It has long been established that the taxpayer has a right to arrange his affairs so as to minimize the taxes he pays. See Gregory v. Helvering, 293 U.S. 465, 469, 55 S.Ct. 266, 267, 79 L.Ed. 596 (1935). When the firm, on advice of counsel, chose to adopt different contractual terms, with a different economic result than those obtaining under the net fee contracts, the firm created an arrangement that cannot be governed by the automatic application of the cases decided on the basis of the net fee contracts. Costs are not the only expenses tied to an individual case that are not reimbursable under the gross fee arrangement. It is difficult to see how the label of “advances” with its implication of “loans” can be applied as a matter of law to payments when there is no obligation on the part of the client to repay the money expended. The factual record compiled by the IRS in no way changes our view on this point. The plain fact is that, under the gross fee contract, the firm, like other businesses, can only make a profit if it succeeds in deriving gross fee revenues that exceed its own expenses-that is, if it succeeds in keeping its own costs, including the type singled out by the IRS, lower than the fees it obtains over the course of a given year from the clients whose cases are successful.
That it is necessary for a personal injury firm to pay some of the costs of many of its clients is axiomatic; it is also ordinary practice. See Ojeda v. Sharp Cabrillo Hospital, 8 Cal.App. 4th 1, 10 Cal.Rptr.2d 230 (1992); Eric S. Chofnas & Laine S. Walker, “Deductibility of Litigation Costs May Be Affected By Ethical As Well As Tax Factors,” 18 Taxation for Lawyers 82 (1989). The firm here has chosen a form which permits it to claim all ordinary and necessary expenses as deductible.
As far as the firm's practice in the District of Columbia is concerned, there is no ethical difficulty with this form. The old requirement that the client remains ultimately liable was jettisoned in 1980. District of Columbia Rules of Professional Conduct, Rule 1.8(d) and Comment (5) (Mar. 1, 1994). California, however, retains the rule referred to by the Tax Court. It provides:
(A) A member shall not directly or indirectly pay or agree to pay, guarantee, represent, or sanction a representation that the member or member's law firm will pay the personal or business expenses of a prospective or existing client, except that this rule shall not prohibit a member:
(1) With the consent of the client, from paying or agreeing to pay such expenses to third persons from funds collected or to be collected for the client as a result of the representation; or
(2) After employment, from lending money to the client upon the client's promise in writing to repay such loan; or
(3) From advancing the costs of prosecuting or defending a claim or action or otherwise protecting or promoting the client's interests, the repayment of which may be contingent on the outcome of the matter.
Rules of Professional Conduct of the State Bar of California, Rule 4-210(A) (May 27, 1989).
The rule, approved by the California Supreme Court, contains its own regulation of contingency fees contracts by lawyers. California Business & Professional Code §§ 6146-6149 explicitly regulates these arrangements, including the fee that may be charged. As to the payment of a client's expenses, § 6147(a)(2) requires a written statement “as to how disbursements and costs incurred in connection with the prosecution or settlement of the claim will affect the contingency fee and the client's recovery.” The statute does nothing to prohibit the lawyer paying the expenses.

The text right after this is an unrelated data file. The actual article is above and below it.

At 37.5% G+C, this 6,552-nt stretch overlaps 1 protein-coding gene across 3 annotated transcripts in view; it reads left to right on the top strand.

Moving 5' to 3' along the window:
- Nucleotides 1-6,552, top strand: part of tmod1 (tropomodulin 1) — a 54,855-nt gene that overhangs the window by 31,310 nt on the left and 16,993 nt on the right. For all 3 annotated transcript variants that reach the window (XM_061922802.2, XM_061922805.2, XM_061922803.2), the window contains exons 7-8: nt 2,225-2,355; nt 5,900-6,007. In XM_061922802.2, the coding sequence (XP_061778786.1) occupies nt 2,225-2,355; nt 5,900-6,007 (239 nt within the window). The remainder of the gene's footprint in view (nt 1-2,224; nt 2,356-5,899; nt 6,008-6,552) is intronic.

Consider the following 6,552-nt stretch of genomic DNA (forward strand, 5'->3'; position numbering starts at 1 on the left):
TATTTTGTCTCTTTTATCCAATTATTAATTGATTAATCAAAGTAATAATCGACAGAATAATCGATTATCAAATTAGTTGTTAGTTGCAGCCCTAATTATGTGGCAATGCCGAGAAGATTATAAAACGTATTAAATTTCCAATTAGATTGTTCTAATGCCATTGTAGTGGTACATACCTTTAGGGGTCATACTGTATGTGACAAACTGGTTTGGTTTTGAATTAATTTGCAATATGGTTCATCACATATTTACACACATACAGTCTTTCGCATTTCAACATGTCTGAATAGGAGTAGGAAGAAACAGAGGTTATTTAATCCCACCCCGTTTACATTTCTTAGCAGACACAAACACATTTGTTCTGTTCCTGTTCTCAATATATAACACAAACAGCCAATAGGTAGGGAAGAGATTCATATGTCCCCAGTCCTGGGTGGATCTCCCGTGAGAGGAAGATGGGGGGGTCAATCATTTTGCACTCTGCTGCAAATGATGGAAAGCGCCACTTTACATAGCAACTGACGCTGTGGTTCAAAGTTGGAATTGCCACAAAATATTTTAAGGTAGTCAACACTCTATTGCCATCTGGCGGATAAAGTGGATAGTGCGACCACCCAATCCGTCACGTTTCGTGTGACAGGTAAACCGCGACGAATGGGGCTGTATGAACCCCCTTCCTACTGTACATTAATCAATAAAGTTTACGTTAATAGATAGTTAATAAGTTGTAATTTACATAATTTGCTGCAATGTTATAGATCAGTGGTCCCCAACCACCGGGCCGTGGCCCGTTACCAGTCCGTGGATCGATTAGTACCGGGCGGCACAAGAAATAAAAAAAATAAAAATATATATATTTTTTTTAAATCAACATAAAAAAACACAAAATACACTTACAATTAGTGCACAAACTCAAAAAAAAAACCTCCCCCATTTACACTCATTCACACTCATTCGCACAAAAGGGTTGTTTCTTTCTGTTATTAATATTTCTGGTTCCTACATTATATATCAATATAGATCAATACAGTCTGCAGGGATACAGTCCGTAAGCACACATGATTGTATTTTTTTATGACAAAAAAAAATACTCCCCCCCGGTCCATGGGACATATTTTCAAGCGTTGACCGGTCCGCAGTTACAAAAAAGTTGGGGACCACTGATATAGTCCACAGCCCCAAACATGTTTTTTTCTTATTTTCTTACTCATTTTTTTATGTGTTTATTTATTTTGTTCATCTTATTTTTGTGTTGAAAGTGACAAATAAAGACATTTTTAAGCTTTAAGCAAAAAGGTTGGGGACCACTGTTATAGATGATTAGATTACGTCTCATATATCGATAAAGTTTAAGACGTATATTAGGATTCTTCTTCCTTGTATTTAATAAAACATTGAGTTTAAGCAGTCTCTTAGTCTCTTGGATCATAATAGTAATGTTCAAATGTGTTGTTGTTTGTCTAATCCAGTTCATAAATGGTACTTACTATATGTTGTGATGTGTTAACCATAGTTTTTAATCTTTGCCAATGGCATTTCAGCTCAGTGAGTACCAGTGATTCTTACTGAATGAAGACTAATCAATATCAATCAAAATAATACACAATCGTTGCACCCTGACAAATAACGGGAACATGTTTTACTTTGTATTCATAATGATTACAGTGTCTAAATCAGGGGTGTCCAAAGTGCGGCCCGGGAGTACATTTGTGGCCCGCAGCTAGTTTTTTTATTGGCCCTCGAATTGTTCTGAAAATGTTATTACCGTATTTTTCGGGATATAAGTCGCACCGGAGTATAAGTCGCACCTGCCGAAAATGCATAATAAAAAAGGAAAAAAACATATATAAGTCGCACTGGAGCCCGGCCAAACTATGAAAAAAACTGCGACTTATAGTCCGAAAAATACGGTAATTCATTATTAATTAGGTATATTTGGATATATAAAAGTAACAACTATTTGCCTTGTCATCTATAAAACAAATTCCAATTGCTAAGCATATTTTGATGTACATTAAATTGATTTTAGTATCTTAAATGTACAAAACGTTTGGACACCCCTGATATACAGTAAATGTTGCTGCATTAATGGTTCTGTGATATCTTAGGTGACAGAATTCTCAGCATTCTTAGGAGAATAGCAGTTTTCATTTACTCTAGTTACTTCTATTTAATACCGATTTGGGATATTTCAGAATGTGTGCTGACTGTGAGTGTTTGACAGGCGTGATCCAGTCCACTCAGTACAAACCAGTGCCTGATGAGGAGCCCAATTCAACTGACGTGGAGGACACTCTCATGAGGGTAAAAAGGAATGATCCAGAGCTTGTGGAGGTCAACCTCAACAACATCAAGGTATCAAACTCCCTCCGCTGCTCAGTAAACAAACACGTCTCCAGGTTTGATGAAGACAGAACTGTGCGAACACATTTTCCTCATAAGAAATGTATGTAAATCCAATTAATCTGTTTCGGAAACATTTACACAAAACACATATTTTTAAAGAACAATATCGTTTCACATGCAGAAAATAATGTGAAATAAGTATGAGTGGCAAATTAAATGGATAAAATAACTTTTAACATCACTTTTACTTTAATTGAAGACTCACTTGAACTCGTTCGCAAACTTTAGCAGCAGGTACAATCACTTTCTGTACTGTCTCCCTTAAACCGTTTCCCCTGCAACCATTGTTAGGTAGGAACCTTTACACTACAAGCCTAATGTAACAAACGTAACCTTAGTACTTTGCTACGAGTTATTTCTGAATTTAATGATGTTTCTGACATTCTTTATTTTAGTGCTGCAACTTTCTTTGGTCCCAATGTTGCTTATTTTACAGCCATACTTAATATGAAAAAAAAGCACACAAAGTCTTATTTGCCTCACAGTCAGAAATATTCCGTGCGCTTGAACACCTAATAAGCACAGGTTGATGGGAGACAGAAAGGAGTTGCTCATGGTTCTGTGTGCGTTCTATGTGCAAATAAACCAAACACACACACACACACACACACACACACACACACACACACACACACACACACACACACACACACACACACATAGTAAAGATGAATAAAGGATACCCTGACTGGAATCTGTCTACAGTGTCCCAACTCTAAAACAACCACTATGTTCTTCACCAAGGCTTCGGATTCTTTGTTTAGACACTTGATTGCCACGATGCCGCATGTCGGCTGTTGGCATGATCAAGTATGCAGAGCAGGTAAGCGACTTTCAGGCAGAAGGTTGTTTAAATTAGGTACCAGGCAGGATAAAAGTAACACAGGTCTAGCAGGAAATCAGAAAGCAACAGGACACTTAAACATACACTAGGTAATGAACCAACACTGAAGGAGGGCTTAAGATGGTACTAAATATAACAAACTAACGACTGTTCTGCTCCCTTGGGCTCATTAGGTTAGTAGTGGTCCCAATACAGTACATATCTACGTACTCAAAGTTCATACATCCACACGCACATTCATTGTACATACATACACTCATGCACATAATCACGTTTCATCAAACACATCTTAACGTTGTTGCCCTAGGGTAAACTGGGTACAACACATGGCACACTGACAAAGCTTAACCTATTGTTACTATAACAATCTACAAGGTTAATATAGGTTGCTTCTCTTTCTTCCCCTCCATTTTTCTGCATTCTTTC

In other contexts it has been observed that the rule against the lawyer shouldering the costs of litigation is a relic of old English rules against barratry, champerty and maintenance. See Rand v. Monsanto Co., 926 F.2d 596, 600 (7th Cir.1991) (per Easterbrook, J.). In a federal class action, a state prohibition against the lawyer picking up the tab for costs has been invalidated as frustrating the Federal Rules of Civil Procedure, Rule 23. Id. at 600-601. The result has been applauded. See Committee on Professional Responsibility, Association of the Bar of the City of New York, “Financial Arrangements in Class Actions, and the Code of Professional Responsibility,” 20 Fordham Urban Law Journal 831, 848 (1993). The American Bar Association's Model Code of Professional Responsibility, Disciplinary Rule 5-103(b) keeps the old rule but abandons it when a lawyer represents an indigent client pro bono. The American Bar Association's Model Rules of Professional Conduct, Rule 1.8(b) is similar.
We, in any event, do not have to decide the validity or wisdom of the California prohibition as it presently stands without exceptions. We have only to apply the Internal Revenue Code to the case before us. We have no desire to make the profession of law any more a business than it already is, and we acknowledge the Tax Court's sensitivity to the ethical norms still in force. Nevertheless, it is obvious that the Boccardo firm's arrangement does not “violate a law of the United States” as I.R.C. § 162(c) specifies as to one sort of nondeductible payment. We have no evidence that the arrangement comes within that statute's other proviso by violating “a state law that is generally enforced, which subjects the payor to a criminal penalty or the loss of a license.” The Rules of Professional Conduct approved by the California Supreme Court and governing the legal profession might, in a pinch, be treated as “state law,” although the characterization is arguable when there is a state statute regulating the same matters. There is no criminal penalty for the Rule's violation. Theoretically, no doubt, it could be enforced by revoking a lawyer's license, but we are presented with no evidence of such enforcement, nor do we know of any general enforcement of Rule 4-210(A). To the contrary, it has been judicially recognized in California that “the line between ‘costs' and attorney overhead included as part of the lawyer's fee is an undefined and changing one.” See Ojeda, supra at 8, 10 Cal.Rptr.2d 230; Flahaven, California Practice Guide: Personal Injury (1993) ¶ 1.182. The firm's arrangements were not illegal and so were not prohibited by I.R.C. § 162(c). The line of ethical inquiry pursued by the Tax Court ends when it becomes apparent that the criteria set by § 162(c) for disqualifying a deduction have not been met.
Holding that the firm incurred ordinary and necessary business expenses in the payment of costs and charges in connection with its clients' litigation, we reverse the judgment of the Tax Court and direct entry of judgment for the Boccardos.
NOONAN, Circuit Judge: